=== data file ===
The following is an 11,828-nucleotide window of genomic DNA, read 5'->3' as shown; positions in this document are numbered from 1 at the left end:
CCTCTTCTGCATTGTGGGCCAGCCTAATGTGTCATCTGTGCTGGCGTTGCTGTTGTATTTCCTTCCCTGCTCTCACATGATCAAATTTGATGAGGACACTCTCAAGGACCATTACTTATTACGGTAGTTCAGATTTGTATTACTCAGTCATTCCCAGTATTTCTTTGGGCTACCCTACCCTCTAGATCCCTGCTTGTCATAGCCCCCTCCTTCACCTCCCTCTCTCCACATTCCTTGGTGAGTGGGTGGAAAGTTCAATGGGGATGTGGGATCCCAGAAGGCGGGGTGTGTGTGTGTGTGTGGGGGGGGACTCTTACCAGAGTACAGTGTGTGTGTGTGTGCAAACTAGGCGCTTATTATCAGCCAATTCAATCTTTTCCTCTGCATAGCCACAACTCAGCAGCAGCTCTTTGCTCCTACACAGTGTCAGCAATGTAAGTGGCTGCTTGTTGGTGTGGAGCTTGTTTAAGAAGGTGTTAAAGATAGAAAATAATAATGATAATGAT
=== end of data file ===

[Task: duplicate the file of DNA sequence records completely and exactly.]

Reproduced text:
The following is an 11,828-nucleotide window of genomic DNA, read 5'->3' as shown; positions in this document are numbered from 1 at the left end:
CCTCTTCTGCATTGTGGGCCAGCCTAATGTGTCATCTGTGCTGGCGTTGCTGTTGTATTTCCTTCCCTGCTCTCACATGATCAAATTTGATGAGGACACTCTCAAGGACCATTACTTATTACGGTAGTTCAGATTTGTATTACTCAGTCATTCCCAGTATTTCTTTGGGCTACCCTACCCTCTAGATCCCTGCTTGTCATAGCCCCCTCCTTCACCTCCCTCTCTCCACATTCCTTGGTGAGTGGGTGGAAAGTTCAATGGGGATGTGGGATCCCAGAAGGCGGGGTGTGTGTGTGTGTGTGGGGGGGGACTCTTACCAGAGTACAGTGTGTGTGTGTGTGCAAACTAGGCGCTTATTATCAGCCAATTCAATCTTTTCCTCTGCATAGCCACAACTCAGCAGCAGCTCTTTGCTCCTACACAGTGTCAGCAATGTAAGTGGCTGCTTGTTGGTGTGGAGCTTGTTTAAGAAGGTGTTAAAGATAGAAAATAATAATGATAATGAT